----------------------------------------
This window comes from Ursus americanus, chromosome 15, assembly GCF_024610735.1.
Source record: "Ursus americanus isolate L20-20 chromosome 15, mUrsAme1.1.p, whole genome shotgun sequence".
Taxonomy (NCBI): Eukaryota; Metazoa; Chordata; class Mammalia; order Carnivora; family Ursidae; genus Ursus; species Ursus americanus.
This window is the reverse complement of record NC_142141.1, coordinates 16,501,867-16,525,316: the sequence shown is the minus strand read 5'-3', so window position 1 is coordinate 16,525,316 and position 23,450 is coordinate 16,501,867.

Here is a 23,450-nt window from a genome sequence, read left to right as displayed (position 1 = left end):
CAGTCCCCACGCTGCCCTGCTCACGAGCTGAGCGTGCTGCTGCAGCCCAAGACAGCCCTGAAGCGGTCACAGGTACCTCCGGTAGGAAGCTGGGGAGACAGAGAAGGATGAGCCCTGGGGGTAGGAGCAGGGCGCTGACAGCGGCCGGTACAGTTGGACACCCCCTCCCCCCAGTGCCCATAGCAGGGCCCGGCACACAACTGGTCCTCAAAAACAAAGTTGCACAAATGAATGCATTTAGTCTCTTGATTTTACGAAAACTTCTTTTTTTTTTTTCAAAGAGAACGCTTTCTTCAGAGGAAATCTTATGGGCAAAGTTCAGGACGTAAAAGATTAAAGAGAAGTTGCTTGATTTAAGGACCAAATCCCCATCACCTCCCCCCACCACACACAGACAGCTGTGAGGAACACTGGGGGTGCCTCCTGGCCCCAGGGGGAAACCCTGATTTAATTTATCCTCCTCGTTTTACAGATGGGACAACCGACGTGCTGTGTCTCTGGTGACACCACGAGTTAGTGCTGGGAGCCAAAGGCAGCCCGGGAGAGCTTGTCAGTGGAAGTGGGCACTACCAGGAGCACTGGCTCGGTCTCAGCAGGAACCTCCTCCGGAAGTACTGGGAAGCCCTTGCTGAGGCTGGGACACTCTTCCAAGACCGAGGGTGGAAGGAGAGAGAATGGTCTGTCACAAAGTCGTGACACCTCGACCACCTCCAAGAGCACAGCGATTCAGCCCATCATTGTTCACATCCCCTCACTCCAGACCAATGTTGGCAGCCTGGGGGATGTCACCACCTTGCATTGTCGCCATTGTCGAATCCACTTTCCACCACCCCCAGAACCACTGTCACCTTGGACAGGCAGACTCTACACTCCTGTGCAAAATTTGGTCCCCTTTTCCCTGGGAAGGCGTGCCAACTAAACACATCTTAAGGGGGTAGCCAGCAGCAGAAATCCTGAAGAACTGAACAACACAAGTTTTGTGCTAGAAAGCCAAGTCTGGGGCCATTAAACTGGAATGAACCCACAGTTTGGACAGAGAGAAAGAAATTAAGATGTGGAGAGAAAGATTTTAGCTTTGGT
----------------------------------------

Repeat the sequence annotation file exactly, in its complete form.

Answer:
This window comes from Ursus americanus, chromosome 15, assembly GCF_024610735.1.
Source record: "Ursus americanus isolate L20-20 chromosome 15, mUrsAme1.1.p, whole genome shotgun sequence".
Taxonomy (NCBI): Eukaryota; Metazoa; Chordata; class Mammalia; order Carnivora; family Ursidae; genus Ursus; species Ursus americanus.
This window is the reverse complement of record NC_142141.1, coordinates 16,501,867-16,525,316: the sequence shown is the minus strand read 5'-3', so window position 1 is coordinate 16,525,316 and position 23,450 is coordinate 16,501,867.

Here is a 23,450-nt window from a genome sequence, read left to right as displayed (position 1 = left end):
CAGTCCCCACGCTGCCCTGCTCACGAGCTGAGCGTGCTGCTGCAGCCCAAGACAGCCCTGAAGCGGTCACAGGTACCTCCGGTAGGAAGCTGGGGAGACAGAGAAGGATGAGCCCTGGGGGTAGGAGCAGGGCGCTGACAGCGGCCGGTACAGTTGGACACCCCCTCCCCCCAGTGCCCATAGCAGGGCCCGGCACACAACTGGTCCTCAAAAACAAAGTTGCACAAATGAATGCATTTAGTCTCTTGATTTTACGAAAACTTCTTTTTTTTTTTTCAAAGAGAACGCTTTCTTCAGAGGAAATCTTATGGGCAAAGTTCAGGACGTAAAAGATTAAAGAGAAGTTGCTTGATTTAAGGACCAAATCCCCATCACCTCCCCCCACCACACACAGACAGCTGTGAGGAACACTGGGGGTGCCTCCTGGCCCCAGGGGGAAACCCTGATTTAATTTATCCTCCTCGTTTTACAGATGGGACAACCGACGTGCTGTGTCTCTGGTGACACCACGAGTTAGTGCTGGGAGCCAAAGGCAGCCCGGGAGAGCTTGTCAGTGGAAGTGGGCACTACCAGGAGCACTGGCTCGGTCTCAGCAGGAACCTCCTCCGGAAGTACTGGGAAGCCCTTGCTGAGGCTGGGACACTCTTCCAAGACCGAGGGTGGAAGGAGAGAGAATGGTCTGTCACAAAGTCGTGACACCTCGACCACCTCCAAGAGCACAGCGATTCAGCCCATCATTGTTCACATCCCCTCACTCCAGACCAATGTTGGCAGCCTGGGGGATGTCACCACCTTGCATTGTCGCCATTGTCGAATCCACTTTCCACCACCCCCAGAACCACTGTCACCTTGGACAGGCAGACTCTACACTCCTGTGCAAAATTTGGTCCCCTTTTCCCTGGGAAGGCGTGCCAACTAAACACATCTTAAGGGGGTAGCCAGCAGCAGAAATCCTGAAGAACTGAACAACACAAGTTTTGTGCTAGAAAGCCAAGTCTGGGGCCATTAAACTGGAATGAACCCACAGTTTGGACAGAGAGAAAGAAATTAAGATGTGGAGAGAAAGATTTTAGCTTTGGT